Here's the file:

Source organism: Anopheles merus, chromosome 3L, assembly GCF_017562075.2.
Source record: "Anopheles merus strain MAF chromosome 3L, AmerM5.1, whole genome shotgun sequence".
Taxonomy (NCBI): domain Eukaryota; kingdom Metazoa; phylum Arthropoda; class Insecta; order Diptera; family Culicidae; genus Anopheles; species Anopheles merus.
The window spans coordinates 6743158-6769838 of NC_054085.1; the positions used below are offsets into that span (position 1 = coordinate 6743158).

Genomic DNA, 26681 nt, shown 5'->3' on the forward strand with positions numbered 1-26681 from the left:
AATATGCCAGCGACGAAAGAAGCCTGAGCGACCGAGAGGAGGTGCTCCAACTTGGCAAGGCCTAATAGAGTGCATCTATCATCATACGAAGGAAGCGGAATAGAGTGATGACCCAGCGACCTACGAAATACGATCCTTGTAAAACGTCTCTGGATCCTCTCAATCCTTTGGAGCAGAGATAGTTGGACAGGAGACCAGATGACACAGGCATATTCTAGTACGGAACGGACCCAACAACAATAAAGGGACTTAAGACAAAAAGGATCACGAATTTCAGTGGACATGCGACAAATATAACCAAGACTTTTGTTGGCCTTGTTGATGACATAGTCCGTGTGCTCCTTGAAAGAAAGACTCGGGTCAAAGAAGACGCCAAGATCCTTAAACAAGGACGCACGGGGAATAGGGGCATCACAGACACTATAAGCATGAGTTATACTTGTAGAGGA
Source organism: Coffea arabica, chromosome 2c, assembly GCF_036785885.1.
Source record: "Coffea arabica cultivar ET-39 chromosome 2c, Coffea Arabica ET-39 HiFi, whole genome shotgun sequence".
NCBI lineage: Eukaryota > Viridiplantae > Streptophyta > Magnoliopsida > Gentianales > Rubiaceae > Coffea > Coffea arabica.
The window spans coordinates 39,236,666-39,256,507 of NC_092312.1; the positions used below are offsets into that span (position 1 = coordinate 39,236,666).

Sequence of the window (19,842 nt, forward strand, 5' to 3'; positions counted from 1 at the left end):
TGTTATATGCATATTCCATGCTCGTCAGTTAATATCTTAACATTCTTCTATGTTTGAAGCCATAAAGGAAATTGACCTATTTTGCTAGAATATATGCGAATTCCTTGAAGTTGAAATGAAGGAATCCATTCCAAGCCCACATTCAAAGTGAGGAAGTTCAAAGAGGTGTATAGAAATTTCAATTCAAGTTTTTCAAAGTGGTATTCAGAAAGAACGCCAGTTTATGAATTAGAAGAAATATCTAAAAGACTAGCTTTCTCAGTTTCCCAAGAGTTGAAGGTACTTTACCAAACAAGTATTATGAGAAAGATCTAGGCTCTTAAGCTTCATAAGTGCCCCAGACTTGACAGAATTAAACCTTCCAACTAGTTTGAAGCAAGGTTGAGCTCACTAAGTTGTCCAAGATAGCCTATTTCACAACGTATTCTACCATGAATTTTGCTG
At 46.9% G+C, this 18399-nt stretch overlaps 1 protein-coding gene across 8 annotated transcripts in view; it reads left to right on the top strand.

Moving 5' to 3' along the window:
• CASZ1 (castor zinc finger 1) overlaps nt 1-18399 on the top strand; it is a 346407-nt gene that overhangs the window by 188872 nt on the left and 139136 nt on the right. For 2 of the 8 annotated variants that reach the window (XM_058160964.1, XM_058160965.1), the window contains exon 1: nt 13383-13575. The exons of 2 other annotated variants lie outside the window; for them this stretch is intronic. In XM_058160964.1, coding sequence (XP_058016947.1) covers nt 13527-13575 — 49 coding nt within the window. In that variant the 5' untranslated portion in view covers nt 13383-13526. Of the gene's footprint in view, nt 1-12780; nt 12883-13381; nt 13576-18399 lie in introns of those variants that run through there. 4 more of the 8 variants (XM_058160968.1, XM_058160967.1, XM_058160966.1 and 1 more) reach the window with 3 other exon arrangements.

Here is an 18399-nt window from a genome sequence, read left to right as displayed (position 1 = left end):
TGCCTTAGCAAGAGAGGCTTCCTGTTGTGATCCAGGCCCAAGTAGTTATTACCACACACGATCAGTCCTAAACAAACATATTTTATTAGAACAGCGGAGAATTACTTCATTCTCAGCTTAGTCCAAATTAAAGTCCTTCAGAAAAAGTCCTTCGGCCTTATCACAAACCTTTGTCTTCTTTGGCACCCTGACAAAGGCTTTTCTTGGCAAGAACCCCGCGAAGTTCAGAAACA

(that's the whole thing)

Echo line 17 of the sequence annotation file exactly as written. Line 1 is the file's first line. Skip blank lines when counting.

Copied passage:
TGCCTTAGCAAGAGAGGCTTCCTGTTGTGATCCAGGCCCAAGTAGTTATTACCACACACGATCAGTCCTAAACAAACATATTTTATTAGAACAGCGGAGAATTACTTCATTCTCAGCTTAGTCCAAATTAAAGTCCTTCAGAAAAAGTCCTTCGGCCTTATCACAAACCTTTGTCTTCTTTGGCACCCTGACAAAGGCTTTTCTTGGCAAGAACCCCGCGAAGTTCAGAAACA